Youth and drugs: early intervention and support necessary

Access to drugs, experimenting substance abuse and peer pressure, are the most common reasons why school-going children today get into substance abuse.

This is according to education ministry’s career education and counselling division (CECD).

The record maintained with the division shows that a total of 521 (467M and 54F) students from 96 schools were either referred to or had sought voluntary counselling for substance use. A total of 257 of the students had availed of counselling services on voluntary, while 164 were referred to the counsellor by the discipline committee of the school, teachers, parents, and friends.

The record shows that most of these cases were experimental and habitual use for which counsellors provide brief interventions and psychoeducation on substances. The most vulnerable age group is between 13 and 18 years old.

The record with the Royal Bhutan Police shows that of the 4,433 arrested for drug-related cases from 2014 to March 31 2019, 711 were students. The highest arrested number was in 2018 (239 students). A total of 32 students were arrested this year so far.

CECD’s officiating chief, Nidup Gyaltshen, said that although different schools had different rules to handle when a student was caught abusing substances, schools with counsellors assessed child as per the screening tool.

The screening tool measures the pattern of drug used, history of abuse, and the habit of abuse.

“After that, a counsellor determine the severity of the case, identify drugs abused and if found to be habitual the counsellor recommends a child to clinical screening and then to the psychiatrist,” he said. “The counsellors try to identify at an earlier stage and provide all the necessary support to the student.”

Today the ministry has 119 certified counsellors and looking at the importance of counselling the ministry has approved counselling as a regular part of the school. Although the department is yet to provide counsellor in each school in the country, as per the HR policy and procedure, RCSC now recruits about 20 new trained counsellors every year.

The department also works with the BNCA on compulsory treatment programme.

Nidup Gyaltshen said that there were students who came voluntarily to the counsellors.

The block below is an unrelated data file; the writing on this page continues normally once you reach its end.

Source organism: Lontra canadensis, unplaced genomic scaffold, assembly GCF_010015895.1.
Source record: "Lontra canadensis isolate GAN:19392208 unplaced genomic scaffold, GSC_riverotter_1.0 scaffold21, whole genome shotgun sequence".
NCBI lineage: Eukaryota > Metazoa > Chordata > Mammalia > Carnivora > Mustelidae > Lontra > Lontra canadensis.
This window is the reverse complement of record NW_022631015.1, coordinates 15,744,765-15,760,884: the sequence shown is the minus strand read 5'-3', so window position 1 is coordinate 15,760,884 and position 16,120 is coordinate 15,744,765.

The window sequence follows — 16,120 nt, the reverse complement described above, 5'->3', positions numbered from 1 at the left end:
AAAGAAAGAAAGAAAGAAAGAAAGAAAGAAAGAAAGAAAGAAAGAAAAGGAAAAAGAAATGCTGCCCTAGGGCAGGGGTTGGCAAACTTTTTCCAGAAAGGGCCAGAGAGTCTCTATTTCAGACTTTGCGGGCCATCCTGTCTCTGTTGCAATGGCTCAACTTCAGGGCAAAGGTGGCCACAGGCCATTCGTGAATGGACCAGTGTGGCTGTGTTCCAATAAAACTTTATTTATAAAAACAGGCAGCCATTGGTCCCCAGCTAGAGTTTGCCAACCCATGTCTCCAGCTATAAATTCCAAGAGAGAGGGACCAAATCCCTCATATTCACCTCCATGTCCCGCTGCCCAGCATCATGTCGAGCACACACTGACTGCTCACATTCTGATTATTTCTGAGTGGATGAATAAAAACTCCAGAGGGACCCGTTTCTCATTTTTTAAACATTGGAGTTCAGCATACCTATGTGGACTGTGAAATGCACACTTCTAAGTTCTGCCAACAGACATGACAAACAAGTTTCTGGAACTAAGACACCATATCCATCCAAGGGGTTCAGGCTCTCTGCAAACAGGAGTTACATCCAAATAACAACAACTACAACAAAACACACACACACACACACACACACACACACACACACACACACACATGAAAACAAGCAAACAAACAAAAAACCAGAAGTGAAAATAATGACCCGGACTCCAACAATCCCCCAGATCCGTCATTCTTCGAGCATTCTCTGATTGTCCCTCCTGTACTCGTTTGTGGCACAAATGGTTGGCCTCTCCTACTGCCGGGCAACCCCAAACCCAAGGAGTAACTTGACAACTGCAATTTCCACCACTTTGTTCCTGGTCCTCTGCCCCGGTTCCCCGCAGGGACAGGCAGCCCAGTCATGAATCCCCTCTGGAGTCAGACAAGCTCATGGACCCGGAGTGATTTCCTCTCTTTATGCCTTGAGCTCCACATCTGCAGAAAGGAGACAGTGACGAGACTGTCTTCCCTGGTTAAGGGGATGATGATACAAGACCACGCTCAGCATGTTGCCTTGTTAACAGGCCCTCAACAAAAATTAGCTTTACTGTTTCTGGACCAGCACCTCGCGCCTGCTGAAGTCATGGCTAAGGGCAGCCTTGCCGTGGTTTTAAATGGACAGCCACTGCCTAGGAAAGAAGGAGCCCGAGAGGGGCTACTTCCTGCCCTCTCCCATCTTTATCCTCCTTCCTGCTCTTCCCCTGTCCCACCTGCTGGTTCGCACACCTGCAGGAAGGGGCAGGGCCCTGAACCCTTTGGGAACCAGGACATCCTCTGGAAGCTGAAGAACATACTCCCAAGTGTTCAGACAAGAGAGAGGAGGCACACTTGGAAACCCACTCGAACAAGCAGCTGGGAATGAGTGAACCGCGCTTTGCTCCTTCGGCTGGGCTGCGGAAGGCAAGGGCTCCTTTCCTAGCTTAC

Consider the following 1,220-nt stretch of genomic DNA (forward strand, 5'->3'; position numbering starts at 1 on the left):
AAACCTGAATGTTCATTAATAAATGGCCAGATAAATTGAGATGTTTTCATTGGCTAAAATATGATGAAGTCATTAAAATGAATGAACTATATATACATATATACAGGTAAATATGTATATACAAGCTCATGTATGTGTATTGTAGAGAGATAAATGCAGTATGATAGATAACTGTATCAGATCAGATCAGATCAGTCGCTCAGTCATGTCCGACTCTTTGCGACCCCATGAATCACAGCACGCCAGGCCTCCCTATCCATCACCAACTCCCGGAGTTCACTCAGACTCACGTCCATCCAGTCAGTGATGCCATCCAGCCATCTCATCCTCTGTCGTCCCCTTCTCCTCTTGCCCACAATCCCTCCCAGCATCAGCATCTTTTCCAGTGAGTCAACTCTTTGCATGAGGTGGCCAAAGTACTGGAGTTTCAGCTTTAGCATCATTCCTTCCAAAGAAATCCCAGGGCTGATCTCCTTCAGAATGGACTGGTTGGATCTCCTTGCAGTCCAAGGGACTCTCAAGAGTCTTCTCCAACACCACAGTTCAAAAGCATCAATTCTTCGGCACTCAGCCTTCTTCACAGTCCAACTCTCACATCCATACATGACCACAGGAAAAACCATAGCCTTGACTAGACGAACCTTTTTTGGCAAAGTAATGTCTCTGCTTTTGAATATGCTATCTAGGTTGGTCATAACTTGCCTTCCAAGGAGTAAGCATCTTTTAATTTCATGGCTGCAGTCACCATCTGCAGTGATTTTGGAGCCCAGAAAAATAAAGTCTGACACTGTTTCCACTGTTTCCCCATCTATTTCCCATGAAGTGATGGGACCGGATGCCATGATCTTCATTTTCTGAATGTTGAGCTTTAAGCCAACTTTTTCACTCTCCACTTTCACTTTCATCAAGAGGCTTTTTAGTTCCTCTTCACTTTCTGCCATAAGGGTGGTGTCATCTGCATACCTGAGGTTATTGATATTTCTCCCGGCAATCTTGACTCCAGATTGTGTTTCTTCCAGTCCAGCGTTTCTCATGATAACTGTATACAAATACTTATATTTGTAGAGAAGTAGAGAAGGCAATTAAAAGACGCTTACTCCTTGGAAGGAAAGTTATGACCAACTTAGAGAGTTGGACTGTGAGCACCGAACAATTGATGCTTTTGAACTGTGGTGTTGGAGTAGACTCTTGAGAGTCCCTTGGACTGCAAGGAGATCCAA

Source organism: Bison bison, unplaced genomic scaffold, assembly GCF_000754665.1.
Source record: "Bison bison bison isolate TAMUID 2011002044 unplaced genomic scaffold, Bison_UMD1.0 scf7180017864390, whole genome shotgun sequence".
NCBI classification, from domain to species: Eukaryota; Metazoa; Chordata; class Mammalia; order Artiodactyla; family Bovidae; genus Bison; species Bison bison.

He said that going through the report, most of the students that abused drugs were found to have abused especially from those whom the drugs are easily available, from the neighbourhood, peer pressure and a student from dysfunctional families are more vulnerable, among others.

“The most common substance the students start with are tobacco, chewing tobacco and then slowly try what is available like N10, SP, which are cheap in the market. Although it has reduced but marijuana is still common, drinking alcohol and sniffing dendrites,” Nidup Gyaltshen said.

However, the education ministry is adopting various measures and initiatives – training 9,000 teachers this summer on basic counselling skills for five days. The training will focus on understanding developmental needs, child protection, positive discipline, mental health and well being, among others.

“The training would at least introduce teachers to such skills that would be useful and relevant especially in supporting a child. This will break the barrier between the students and teachers,” Nidup Gyaltshen said.

The counselling division aims to identify the issues, design interventions, support timely intervention, and provide support.

“The number of children who sat for counselling has increased over the years,” Nidup Gyaltshen said. “Children who are seeking for counselling for any reason could approach DYS any time because we provide walk in service.”

Yangchen C Rinzin

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